The massacre began Tuesday evening when sheriff deputies arrived at a notorious wild animal preserve in Zanesville, Ohio, to see Bengal tigers, lions, bears and other ferocious animals wandering away, some headed for the highway.
Fearing the animals would scatter and terrorize the town, officers began dispatching the wildlife with their pistols.
"These animals were on the move and were showing aggressive behavior," said Muskingum County Sheriff Matt Lutz.
"There were some very close calls," the sheriff said. At times it was "almost hand to hand" combat with the animals, Lutz said.
"These are 300 pound Bengal tigers that we had to put down," he said.
During the night of chaos, an escaped lion killed a monkey, and bears and lions were charging at horses kept at the preserve, he said.
When the carnage was over, 49 animals were slaughtered, including 18 Bengal tigers, 17 lions, six black bears, a pair of grizzlies, three mountain lions, two wolves and a baboon.
View Photos of the Exotic Animals Warning: photos of the slain animals are graphic.
The animals had been released by Terry Thompson, the owner of the preserve, who then killed himself, Lutz said.
"These killings were senseless. For our guys to have to do this, it was nonsense, it was crazy," the sheriff said.
ABC News' wildlife expert Jack Hanna, who advised Lutz during the crisis, said it was especially heartbreaking to see so many Bengal tigers killed when they are on the verge of extinction. But the actions by the police saved a catastrophe, he said.
A vet shot one tiger with a tranquilizer from 15 yards away and Lutz said it "just went crazy," and started to run, so officers were forced to shoot it with lethal ammunition. Another animal that got away, described as a big cat, was hit by a car on a highway some distance away, he said.
One animal, a macaque monkey, is still missing and Lutz said it is "highly likely" that it is infected with herpes B virus.
Herpes B isn't dangerous to monkeys, but "it's very dangerous for humans," said Dr. Barb Wolfe, Director of Conservation Medicine at Ohio wildlife conservatory The Wilds.
When passed to humans the rare disease can lead to deadly brain infections, according to the National Primate Research Center in Wisconsin.
Wolfe urged the public not to approach the monkey and to call 911 if it's spotted.
During the chaos, several individuals were arrested for attempting to steal the carcass of a lion that had been killed.
Six animals were still in their cages on the 73-acre spread, and Thompson's wife returned to find at least 30 of her animals lying dead on the ground.
"She's in a state of shock right now obviously," Hanna said. "She cried on my shoulder and said please don't take my family."
The remaining living animals -- a grizzly bear, three leopards and two monkeys -- are being taken to the Columbus Zoo.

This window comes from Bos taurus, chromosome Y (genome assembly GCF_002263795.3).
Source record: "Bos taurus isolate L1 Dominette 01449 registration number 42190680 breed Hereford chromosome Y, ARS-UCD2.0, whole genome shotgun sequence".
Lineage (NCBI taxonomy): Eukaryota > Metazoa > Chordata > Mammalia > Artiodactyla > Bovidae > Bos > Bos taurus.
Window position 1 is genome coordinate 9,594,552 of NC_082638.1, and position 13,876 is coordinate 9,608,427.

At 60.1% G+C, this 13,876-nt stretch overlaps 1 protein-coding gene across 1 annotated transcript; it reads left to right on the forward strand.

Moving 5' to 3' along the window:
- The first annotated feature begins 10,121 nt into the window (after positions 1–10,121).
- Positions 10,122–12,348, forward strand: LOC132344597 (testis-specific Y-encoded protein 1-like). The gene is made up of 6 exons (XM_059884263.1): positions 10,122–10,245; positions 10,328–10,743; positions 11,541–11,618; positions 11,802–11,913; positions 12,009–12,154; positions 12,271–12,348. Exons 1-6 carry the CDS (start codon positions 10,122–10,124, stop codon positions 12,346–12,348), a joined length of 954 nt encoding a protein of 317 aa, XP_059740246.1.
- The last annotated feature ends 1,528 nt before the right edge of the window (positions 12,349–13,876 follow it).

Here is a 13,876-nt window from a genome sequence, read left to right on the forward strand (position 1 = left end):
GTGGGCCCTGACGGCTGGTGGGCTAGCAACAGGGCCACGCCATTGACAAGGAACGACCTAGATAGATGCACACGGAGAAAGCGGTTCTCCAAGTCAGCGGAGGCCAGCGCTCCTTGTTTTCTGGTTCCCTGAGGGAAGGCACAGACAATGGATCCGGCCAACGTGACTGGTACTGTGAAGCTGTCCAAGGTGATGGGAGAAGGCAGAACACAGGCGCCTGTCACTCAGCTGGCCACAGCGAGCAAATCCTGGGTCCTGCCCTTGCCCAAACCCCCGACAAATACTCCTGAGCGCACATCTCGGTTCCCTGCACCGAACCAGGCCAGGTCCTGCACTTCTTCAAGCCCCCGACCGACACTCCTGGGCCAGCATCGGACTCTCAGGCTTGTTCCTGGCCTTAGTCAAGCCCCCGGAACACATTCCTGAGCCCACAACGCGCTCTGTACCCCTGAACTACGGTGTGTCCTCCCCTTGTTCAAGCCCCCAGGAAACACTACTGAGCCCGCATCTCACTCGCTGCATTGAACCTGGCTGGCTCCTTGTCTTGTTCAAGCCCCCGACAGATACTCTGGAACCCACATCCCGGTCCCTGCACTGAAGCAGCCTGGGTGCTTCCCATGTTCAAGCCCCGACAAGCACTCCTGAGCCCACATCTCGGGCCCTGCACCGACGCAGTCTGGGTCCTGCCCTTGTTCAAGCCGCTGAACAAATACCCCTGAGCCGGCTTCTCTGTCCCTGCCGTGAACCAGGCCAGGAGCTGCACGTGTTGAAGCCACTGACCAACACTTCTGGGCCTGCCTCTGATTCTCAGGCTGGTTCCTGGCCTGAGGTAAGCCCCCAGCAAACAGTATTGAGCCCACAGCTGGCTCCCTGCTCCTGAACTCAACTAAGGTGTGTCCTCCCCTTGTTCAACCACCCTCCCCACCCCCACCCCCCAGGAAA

"We'll be passing a law here very shortly that she'll have to adhere to as well as the other people in Ohio," Hanna said. "It sometimes takes things like this to make things better."
Thompson, 61, was recently released from prison after serving one year on federal weapons charges. According to investigators he has been cited in the past for animal abuse and neglect.
Lutz described Thompson as "a guy who kind of kept to himself, was always willing to push the envelope a little bit."
"We feel that Mr. Thompson died from a self-inflicted wound. We also feel he had released these animals at some point. Not only were the gates open but some of the pens were open," Lutz said.
Hanna said he "can see this happening," based on his knowledge about the animal world.
"The guy was depressed and he loved the animals that much, maybe," Hanna said.
Lutz said the Sheriff's department has been aware of animal farm for several years, and that it "has been a huge problem."
Hanna described the conditions as "abominable," saying the animals were living in "filth."
During the hunt to find all 56 animals, the Ohio State Highway Patrol had cordoned off seven square miles near Interstate 70 and officers used infrared devices during the night to find the animals.
On "Good Morning America" today Hanna said that in controlling this situation human life and animal life must both be considered, as does timing of capture.
"Human life has to come first but that's what we have to look for. We have to take care of our animal life. You cannot tranquilize an animal at night. It's hard enough during the daytime," Hanna said.
Danielle White, one of Thompson's neighbors, said that she saw a lion in the area in 2006.
"It's always been a fear of mine knowing [the preserve's owner] had all those animals," she said. "I have kids. I've heard a male lion roar all night."
Thompson has been warned repeatedly over the last decade to get his animals under control – and no less than 30 times in the past year. He was arrested in April of 2005 for cruelty and torture of cattle and bison he had on his property, according to the website pet-abuse.com.
He was charged with one count of having an animal at large, two counts of rendering animal waste and one count of cruelty to animals.